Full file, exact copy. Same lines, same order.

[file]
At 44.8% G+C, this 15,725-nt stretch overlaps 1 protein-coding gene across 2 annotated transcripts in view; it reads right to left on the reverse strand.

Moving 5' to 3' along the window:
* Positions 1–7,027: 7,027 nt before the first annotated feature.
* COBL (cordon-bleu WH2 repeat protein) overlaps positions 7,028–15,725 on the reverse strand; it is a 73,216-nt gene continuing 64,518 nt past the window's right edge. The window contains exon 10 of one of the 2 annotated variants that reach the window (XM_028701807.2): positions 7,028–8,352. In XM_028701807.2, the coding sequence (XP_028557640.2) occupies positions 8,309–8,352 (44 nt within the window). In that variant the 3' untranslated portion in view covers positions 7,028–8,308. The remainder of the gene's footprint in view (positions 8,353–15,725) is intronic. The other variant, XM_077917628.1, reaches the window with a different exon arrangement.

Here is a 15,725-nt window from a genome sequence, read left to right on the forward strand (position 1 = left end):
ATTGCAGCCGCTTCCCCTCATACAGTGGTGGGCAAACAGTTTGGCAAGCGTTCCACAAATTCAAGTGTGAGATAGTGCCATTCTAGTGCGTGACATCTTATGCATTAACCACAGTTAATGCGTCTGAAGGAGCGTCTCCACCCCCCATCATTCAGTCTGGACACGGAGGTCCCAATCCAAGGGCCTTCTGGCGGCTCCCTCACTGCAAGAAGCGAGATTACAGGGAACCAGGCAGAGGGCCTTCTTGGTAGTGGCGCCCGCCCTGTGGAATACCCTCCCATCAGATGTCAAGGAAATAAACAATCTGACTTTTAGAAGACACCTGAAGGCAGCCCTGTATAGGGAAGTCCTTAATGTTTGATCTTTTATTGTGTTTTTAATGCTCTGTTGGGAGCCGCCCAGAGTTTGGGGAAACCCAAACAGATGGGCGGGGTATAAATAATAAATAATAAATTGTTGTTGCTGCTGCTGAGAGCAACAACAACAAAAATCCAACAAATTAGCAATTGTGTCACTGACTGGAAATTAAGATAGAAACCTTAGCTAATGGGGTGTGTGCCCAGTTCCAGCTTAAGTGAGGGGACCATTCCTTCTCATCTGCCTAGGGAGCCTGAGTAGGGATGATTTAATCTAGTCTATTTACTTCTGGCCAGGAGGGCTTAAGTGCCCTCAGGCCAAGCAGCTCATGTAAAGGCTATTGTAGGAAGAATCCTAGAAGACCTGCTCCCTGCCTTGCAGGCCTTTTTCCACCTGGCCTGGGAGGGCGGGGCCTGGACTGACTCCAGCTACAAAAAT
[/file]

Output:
At 44.8% G+C, this 15,725-nt stretch overlaps 1 protein-coding gene across 2 annotated transcripts in view; it reads right to left on the reverse strand.

Moving 5' to 3' along the window:
* Positions 1–7,027: 7,027 nt before the first annotated feature.
* COBL (cordon-bleu WH2 repeat protein) overlaps positions 7,028–15,725 on the reverse strand; it is a 73,216-nt gene continuing 64,518 nt past the window's right edge. The window contains exon 10 of one of the 2 annotated variants that reach the window (XM_028701807.2): positions 7,028–8,352. In XM_028701807.2, the coding sequence (XP_028557640.2) occupies positions 8,309–8,352 (44 nt within the window). In that variant the 3' untranslated portion in view covers positions 7,028–8,308. The remainder of the gene's footprint in view (positions 8,353–15,725) is intronic. The other variant, XM_077917628.1, reaches the window with a different exon arrangement.

Here is a 15,725-nt window from a genome sequence, read left to right on the forward strand (position 1 = left end):
ATTGCAGCCGCTTCCCCTCATACAGTGGTGGGCAAACAGTTTGGCAAGCGTTCCACAAATTCAAGTGTGAGATAGTGCCATTCTAGTGCGTGACATCTTATGCATTAACCACAGTTAATGCGTCTGAAGGAGCGTCTCCACCCCCCATCATTCAGTCTGGACACGGAGGTCCCAATCCAAGGGCCTTCTGGCGGCTCCCTCACTGCAAGAAGCGAGATTACAGGGAACCAGGCAGAGGGCCTTCTTGGTAGTGGCGCCCGCCCTGTGGAATACCCTCCCATCAGATGTCAAGGAAATAAACAATCTGACTTTTAGAAGACACCTGAAGGCAGCCCTGTATAGGGAAGTCCTTAATGTTTGATCTTTTATTGTGTTTTTAATGCTCTGTTGGGAGCCGCCCAGAGTTTGGGGAAACCCAAACAGATGGGCGGGGTATAAATAATAAATAATAAATTGTTGTTGCTGCTGCTGAGAGCAACAACAACAAAAATCCAACAAATTAGCAATTGTGTCACTGACTGGAAATTAAGATAGAAACCTTAGCTAATGGGGTGTGTGCCCAGTTCCAGCTTAAGTGAGGGGACCATTCCTTCTCATCTGCCTAGGGAGCCTGAGTAGGGATGATTTAATCTAGTCTATTTACTTCTGGCCAGGAGGGCTTAAGTGCCCTCAGGCCAAGCAGCTCATGTAAAGGCTATTGTAGGAAGAATCCTAGAAGACCTGCTCCCTGCCTTGCAGGCCTTTTTCCACCTGGCCTGGGAGGGCGGGGCCTGGACTGACTCCAGCTACAAAAAT